—Sid

An Arden Hills filmmaker’s fans pitch in to

help finance and produce his latest movie.

Marlin Levison, Star Tribune Christopher Mihm displayed some of the props used in his new movie “Destination: Outer Space.” At left is the head of Oculon while the robot at right is named ADAM. The movie will be shown at drive-ins and sci-fi conventions. That’s an asteroid at top left.

‘Destination: Outer Space’
ALYSSA FORD Special to the Star Tribune April 21, 2010

B-moviemaker Christopher Mihm of Arden Hills knew he had a fan base for his black-and-white creature features with their bug-eyed lake monsters, alien-possessed meteorites and matriarchal colonies on Mars.

He’s accustomed to getting fan e-mails from people all over the country, and he’s been able to finance his moviemaking hobby in part through the sale of patches, posters and DVDs of his four previous films: “The Monster of Phantom Lake” (2006), “It Came From Another World” (2007), “Cave Women on Mars” (2008) and “Terror from Beneath the Earth” (2009).

He’s even gotten to the point where he’s pleased (but not surprised) to see fans dress up for his premieres — in ball gowns or their own googly monster eyes made of pingpong balls.

But Mihm says he wasn’t prepared for what happened last year when his fan base pitched in to save his latest film, “Destination: Outer Space.”

It all started when one of Mihm’s financial backers had to back out due to recessionary troubles. “It was a job thing,” said Mihm, with a shrug. “It happens.”

But that left “Destination: Outer Space” in a lurch. “I was kind of racking my brain,” says Mihm, “and I kind of concluded that if I couldn’t figure out a way to raise a little money, I’d have to postpone shooting until I could save some up myself.”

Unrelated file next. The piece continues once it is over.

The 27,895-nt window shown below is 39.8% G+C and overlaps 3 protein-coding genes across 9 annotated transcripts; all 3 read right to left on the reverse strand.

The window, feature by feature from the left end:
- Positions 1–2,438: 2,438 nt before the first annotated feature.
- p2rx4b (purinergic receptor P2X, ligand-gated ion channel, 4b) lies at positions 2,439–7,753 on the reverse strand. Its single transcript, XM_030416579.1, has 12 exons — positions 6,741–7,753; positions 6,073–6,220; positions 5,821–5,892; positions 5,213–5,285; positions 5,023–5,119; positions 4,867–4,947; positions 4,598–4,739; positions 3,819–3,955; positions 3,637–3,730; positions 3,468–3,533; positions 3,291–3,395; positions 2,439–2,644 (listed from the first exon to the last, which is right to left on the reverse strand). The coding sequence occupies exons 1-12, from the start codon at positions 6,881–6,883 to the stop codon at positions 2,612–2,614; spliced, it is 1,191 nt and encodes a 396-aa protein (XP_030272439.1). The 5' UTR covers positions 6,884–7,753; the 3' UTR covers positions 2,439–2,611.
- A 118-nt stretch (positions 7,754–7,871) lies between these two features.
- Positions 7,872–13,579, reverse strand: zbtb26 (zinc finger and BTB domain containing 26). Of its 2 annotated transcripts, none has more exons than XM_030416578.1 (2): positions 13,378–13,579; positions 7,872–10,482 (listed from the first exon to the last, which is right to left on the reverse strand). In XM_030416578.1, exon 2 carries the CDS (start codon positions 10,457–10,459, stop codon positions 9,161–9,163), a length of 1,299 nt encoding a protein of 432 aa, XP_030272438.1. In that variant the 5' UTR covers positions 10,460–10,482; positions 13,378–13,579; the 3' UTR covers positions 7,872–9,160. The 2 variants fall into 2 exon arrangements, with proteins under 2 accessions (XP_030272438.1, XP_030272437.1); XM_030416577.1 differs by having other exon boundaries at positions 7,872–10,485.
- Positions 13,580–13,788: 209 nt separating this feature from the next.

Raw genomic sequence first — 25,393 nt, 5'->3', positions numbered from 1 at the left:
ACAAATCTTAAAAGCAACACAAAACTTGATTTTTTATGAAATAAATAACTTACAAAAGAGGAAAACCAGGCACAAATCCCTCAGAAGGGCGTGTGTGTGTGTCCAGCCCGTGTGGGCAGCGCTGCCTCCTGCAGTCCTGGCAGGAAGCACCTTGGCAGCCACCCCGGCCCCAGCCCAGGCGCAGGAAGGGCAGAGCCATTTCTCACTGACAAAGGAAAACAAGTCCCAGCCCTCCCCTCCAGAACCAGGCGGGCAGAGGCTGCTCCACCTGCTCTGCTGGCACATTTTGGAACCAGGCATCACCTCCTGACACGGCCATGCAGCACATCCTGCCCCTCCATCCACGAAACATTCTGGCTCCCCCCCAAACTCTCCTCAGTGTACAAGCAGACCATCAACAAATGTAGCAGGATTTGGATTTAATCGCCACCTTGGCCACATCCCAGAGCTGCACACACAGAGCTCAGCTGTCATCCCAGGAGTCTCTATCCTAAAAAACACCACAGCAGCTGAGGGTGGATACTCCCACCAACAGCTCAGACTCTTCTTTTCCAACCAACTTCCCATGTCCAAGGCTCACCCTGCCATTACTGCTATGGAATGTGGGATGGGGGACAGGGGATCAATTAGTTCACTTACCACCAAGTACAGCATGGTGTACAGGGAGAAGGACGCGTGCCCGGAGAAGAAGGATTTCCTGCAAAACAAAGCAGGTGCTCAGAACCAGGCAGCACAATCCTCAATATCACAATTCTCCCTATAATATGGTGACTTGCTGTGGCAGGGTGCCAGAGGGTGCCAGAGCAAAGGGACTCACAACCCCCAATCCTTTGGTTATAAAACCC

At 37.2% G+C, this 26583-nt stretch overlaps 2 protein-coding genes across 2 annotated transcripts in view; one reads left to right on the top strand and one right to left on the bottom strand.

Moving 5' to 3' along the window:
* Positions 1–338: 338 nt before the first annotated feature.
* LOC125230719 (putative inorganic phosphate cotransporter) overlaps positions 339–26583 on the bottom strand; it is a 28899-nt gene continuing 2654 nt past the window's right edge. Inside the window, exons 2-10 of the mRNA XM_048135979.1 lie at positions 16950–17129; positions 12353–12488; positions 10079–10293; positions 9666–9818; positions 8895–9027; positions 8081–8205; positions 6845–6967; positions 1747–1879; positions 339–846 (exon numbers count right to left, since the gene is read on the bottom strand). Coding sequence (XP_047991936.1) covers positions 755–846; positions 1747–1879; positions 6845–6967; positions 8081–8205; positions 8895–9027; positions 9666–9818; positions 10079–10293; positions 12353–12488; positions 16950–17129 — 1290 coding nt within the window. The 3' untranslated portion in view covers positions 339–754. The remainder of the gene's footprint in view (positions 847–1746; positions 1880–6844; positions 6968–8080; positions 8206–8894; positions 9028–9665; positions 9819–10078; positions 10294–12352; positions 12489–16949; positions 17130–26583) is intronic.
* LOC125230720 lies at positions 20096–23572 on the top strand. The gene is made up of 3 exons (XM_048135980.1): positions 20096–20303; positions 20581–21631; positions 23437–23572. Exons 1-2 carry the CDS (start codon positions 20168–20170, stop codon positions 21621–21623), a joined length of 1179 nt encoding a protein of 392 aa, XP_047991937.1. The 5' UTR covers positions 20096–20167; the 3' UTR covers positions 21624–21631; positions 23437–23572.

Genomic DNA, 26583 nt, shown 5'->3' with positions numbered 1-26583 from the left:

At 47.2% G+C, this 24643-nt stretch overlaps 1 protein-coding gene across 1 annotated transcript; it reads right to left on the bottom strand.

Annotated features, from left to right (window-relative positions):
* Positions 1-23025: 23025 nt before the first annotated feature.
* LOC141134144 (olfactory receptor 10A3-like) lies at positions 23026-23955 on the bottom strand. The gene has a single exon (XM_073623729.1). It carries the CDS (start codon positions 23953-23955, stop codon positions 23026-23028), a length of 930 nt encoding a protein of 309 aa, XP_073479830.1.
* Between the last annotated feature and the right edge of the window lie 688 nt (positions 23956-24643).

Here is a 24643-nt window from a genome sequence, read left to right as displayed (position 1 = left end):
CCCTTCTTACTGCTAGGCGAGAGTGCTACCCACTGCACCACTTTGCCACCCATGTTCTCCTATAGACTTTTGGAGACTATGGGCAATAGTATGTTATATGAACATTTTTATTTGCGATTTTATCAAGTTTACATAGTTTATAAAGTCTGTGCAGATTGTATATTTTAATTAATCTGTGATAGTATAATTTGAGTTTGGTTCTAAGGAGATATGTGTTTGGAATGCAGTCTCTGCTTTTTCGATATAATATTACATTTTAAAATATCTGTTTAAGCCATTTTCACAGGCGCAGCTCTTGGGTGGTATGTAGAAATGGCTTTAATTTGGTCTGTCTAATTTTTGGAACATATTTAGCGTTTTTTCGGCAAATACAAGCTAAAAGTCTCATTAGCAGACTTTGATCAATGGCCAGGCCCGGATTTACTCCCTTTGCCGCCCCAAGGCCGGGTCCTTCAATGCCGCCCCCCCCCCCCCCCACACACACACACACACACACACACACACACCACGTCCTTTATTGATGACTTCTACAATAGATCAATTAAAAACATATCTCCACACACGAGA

But then Mihm, a 33-year-old freelance computer programmer in his grown-up life, put a notice on his website, www.sainteuphoria.com, asking for $50 donations to the project in exchange for future DVDs, tickets to the premiere on May 25 and “associate producer” credits in the film.

“I knew I’d get maybe four people to do it and that would be it,” Mihm says.

To his great surprise, 50 people signed up to be associate producers for “Destination: Outer Space,” giving this black-and-white B-movie an even bigger budget than it was going to have in the first place.

“I was stunned and pretty touched, too,” says Mihm.

Some fans also offered to help produce the film, donating their time to build sets and engineer monsters. One volunteer was Mitch Gonzales, 45, of Maple Grove, who discovered Mihm’s films while surfing online in 2007.

For “Destination: Outer Space,” Gonzales — a project manager for an injection-molding company by day and a B-movie fan by night — built a starfish-inspired monster out of chicken wire and foam latex with a giant bulbous eyeball for a head. He also created a pair of wiggly antennae for an extra, and was even allowed to make a cameo appearance in the film wearing a tall, made-up forehead. “I was thrilled to be allowed to play in the Mihm sandbox, so to speak,” says the father of two.

Fan Rylan Bachman, 31, of Cambridge, Minn., spent long hours hunting for iron-ore rocks along a railroad bed for an asteroid scene in “Destination: Outer Space.”

“I wanted to find some great rocks with nice pits and crevices,” Bachman says.

Mike Obrecht, 34, of Omaha, made a 14-hour round trip to Arden Hills to help build some sets for the film and play a capitalist alien named B’Kee in a crowded bar scene.

Mihm, 33, says that all of his films have relied heavily on family members and even neighborhood kids from around Arden Hills, but “Destination: Outer Space” is the first one created by the “Mihmiverse” — the name he has given to his small but rabid fan base.

As a result, he says, this production has quadruple the number of sets and costumes of any of his previous movies.

“It’s my B-movie version of ‘Star Wars,’ ” Mihm says.

The reason for all this fan mania is simple, says Sid Korpi, 50, of south Minneapolis, who is such an aficionado of Mihm films that she keeps a man-sized stalagmite in her basement — a souvenir from the set of “Cave Women on Mars.”

“It’s all about Chris,” says Korpi. “When you’re around him, you can’t help but want to get involved in these silly movies. He’s made monsters of all of us.”

Alyssa Ford is a Minneapolis freelance writer.